Trump on Our Trade Surplus/Deficit With Canada

Trump on Our Trade Surplus/Deficit With Canada

Menzie Chinn listens to the latest from Donald Trump so we don’t have to:

And by the way, Canada? They negotiate tougher than Mexico. Trudeau came to see me, he’s a good man, he said we have no trade deficit with you, we have none. Donald, please. Nice guy, good looking guy. Comes in. Donald we have no trade deficit. He’s very tough. Everyone else, getting killed or whatever. But he’s tough. I said, well Justin, you do. I didn’t even know. Josh, I had no idea. I just said you’re wrong. You’re wrong. It was so stupid. [LAUGHTER]. I thought it was fine. I said, you’re wrong Justin. He said, nope we have no trade deficit. I said, well in that case I feel differently. I said but I don’t believe it. I sent one of our guys out. His guy, my guy. They said check because I can’t believe it. Well, sir you’re actually right, we have no deficit but that doesn’t include energy and timber. [LAUGHTER]. Well you don’t have timber, and when you do we’ll lost $17 billion. It’s incredible.

Menzie provides this source on our 2016 bilateral trade surplus with Canada:

U.S. goods and services trade with Canada totaled an estimated $627.8 billion in 2016. Exports were $320.1 billion; imports were $307.6 billion. The U.S. goods and services trade surplus with Canada was $12.5 billion in 2016.

OK we had a trade surplus when measuring both goods and services. But wait:

Goods exports totaled $266.0 billion; goods imports totaled $278.1 billion. The U.S. goods trade deficit with Canada was $12.1 billion in 2016. Trade in services with Canada (exports and imports) totaled an estimated $ 83.7 billion in 2016. Services exports were $54.2 billion; services imports were $ 26.9 billion. The U.S. services trade surplus with Canada was $24.6 billion in 2016.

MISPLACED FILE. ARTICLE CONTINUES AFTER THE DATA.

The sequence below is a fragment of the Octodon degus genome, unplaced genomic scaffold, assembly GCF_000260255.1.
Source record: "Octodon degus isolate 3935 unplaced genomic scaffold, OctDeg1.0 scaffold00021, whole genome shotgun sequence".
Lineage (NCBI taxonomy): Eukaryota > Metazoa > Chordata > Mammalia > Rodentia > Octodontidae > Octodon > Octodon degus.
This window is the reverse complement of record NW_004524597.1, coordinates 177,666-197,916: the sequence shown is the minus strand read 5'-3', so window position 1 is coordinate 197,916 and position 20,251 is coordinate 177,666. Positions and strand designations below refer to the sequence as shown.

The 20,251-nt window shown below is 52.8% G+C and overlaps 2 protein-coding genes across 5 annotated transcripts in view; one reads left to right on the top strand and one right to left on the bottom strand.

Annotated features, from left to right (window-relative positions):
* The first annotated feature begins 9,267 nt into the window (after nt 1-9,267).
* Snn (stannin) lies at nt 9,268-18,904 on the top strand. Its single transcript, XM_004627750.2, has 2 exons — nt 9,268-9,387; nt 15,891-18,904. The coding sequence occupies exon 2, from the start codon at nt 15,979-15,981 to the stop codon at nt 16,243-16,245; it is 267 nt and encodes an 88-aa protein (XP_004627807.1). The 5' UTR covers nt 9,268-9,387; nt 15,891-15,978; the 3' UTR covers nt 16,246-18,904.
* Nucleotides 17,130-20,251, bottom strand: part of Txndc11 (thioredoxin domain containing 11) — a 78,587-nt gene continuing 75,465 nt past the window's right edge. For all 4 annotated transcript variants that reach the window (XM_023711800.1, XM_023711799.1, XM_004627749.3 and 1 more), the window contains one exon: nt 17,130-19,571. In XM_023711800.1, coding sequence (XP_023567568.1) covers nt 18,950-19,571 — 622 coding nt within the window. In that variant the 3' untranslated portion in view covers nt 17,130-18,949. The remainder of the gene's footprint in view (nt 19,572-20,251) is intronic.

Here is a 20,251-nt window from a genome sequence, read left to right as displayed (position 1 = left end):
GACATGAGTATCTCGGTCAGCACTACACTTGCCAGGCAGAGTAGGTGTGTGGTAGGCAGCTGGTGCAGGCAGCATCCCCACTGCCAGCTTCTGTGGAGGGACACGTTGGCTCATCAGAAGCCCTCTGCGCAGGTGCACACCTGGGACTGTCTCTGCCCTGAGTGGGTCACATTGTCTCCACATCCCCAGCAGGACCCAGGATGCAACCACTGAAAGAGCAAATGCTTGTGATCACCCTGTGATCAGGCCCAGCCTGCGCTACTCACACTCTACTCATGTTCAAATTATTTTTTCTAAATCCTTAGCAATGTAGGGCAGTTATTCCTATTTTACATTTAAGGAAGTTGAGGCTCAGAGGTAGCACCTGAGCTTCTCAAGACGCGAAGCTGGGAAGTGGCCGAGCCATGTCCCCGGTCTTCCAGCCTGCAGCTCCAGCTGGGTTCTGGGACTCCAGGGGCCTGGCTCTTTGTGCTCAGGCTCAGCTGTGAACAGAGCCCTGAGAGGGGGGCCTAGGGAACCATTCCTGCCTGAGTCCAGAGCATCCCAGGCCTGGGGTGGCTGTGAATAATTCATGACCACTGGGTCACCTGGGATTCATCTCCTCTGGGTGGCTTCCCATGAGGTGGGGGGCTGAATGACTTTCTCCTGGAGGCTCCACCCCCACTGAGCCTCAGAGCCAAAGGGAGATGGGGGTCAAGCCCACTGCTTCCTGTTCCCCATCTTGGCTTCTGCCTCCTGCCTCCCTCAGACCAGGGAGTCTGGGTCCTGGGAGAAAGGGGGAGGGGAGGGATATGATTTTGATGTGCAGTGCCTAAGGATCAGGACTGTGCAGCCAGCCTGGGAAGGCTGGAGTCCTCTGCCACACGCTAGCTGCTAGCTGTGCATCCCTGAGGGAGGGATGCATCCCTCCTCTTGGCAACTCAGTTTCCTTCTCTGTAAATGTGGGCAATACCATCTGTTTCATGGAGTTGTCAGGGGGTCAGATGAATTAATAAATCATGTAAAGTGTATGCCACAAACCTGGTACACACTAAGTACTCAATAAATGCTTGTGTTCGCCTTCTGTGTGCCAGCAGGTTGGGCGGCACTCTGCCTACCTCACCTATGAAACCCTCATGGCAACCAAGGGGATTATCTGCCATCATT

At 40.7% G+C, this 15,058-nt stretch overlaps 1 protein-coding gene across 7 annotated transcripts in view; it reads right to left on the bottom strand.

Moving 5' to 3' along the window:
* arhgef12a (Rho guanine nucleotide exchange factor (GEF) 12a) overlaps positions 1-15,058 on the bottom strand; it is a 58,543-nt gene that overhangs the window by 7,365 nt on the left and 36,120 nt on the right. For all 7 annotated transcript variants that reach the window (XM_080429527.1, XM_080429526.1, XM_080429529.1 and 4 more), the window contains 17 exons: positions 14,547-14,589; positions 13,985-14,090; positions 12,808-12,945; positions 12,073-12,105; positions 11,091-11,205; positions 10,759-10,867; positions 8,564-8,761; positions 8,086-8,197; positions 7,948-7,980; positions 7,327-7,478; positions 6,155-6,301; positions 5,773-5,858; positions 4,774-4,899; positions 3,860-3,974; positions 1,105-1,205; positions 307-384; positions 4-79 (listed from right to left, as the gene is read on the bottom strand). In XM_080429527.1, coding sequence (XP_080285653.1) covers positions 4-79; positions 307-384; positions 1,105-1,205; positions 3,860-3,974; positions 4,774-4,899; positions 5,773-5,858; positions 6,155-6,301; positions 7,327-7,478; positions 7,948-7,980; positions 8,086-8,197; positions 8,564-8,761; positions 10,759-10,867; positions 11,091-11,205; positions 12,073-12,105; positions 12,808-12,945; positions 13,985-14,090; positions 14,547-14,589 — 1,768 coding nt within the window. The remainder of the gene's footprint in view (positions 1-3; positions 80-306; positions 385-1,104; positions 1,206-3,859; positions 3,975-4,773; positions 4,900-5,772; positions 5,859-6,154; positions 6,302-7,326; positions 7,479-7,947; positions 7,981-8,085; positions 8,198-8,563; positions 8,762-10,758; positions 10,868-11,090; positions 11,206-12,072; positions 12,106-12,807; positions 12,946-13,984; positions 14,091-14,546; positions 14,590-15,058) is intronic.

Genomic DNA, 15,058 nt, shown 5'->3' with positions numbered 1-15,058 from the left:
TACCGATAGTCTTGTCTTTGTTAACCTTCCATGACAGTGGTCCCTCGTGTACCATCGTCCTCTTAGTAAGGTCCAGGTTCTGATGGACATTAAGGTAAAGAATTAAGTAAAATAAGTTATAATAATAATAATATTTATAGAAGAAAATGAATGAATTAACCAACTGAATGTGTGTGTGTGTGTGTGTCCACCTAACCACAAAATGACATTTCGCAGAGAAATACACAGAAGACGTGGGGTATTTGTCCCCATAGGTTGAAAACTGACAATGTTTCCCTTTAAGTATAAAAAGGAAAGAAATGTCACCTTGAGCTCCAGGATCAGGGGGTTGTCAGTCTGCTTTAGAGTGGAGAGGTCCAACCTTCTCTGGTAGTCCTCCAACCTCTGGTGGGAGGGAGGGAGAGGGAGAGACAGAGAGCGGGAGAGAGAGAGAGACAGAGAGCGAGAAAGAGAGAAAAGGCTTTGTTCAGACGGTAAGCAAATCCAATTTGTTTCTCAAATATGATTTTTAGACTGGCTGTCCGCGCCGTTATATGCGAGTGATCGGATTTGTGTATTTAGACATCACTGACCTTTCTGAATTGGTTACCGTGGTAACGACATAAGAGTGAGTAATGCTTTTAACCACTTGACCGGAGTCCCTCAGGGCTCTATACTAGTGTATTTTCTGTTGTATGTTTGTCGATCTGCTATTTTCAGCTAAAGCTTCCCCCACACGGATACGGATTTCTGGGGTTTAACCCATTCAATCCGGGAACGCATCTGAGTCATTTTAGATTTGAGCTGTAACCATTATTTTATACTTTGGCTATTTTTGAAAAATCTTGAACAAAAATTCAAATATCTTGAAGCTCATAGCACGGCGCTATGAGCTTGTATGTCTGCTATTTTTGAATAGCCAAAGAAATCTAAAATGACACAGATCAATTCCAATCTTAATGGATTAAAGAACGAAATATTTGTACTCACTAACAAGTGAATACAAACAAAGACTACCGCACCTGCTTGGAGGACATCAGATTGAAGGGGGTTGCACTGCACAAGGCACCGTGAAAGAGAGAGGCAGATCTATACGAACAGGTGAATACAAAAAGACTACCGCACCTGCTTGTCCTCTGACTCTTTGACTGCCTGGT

Trump has a propensity to ignore our service surpluses focusing on our goods deficit, which was $12.1 billion in 2016. Census notes for 2017, we exported $282 billion to Canada and imported almost $300 billion from Canada so we continue to have a modest goods trade deficit, which is likely what Trump was referring to. I submitted two comments at Menzie’s place with this one making it to his blog:

 

My God – Trump is really stupid and people laugh it off? I do not grow fruits and vegetables but since I try to eat healthy, I buy a lot of them from my grocery store. To say I “lost” a lot of money to them is beyond stupid. No I earn my income another way and my firm I guess has lost money to me even if they profit quite well from my services. Jeffrey Sachs had a great line on Trump’s utter stupidity the other day – something I featured over at Econospeak.

Not sure what happened to the other one but this is the one that captures my utter frustration with Trump’s idiocy which I did note here:

Trump equates our trade deficit with us being ripped off. Let’s do this as a simple example. You walk into Best Buy and purchase a $1000 computer but do not have cash. So you put it on your credit card incurring a $1000 liability. Even though you now have the computer and Best Buy does not – Best Buy just ripped you off as you have a $1000 financial obligation. An odd statement from someone who routinely defaulted on his financial obligations!

Jeffrey Sachs nailed this:

But don’t expect an impulsive and ignorant man like Trump to heed the lessons of economic history, logic of retaliation, and the basics of trade. His actions are based on three primitive fallacies. First, Trump thinks that America runs trade deficits with countries like China and Germany because the US is being swindled by them. The real reason is that the US saves too little and consumes too much, and it pays for this bad habit by borrowing from the rest of the world. The Trump theory of international trade is like a man in deep debt who blames his creditors for his spendthrift behavior. Come to think of it, that is precisely how Trump has spent his whole business career: over-borrowing, going bankrupt, and blaming his creditors.

If we add our imports of pulpwood and woodpulp, newsprint, and paper and paper products, we imported $5.4 billion from Canada. But to call this a loss is incredibly dumb. We happen to export about $5 billion of goods in these sectors to Canada. We also export over $30 billion in cars, buses, and trucks to Canada but import $46 billion in the same sector. So why is Trump picking on timber and not vehicles? Of course we run trade surpluses for other goods sectors so is Trump saying Canada lost to us with respect to trade in those sectors? The only thing that is “incredible” is the level of stupidity that our President utters.

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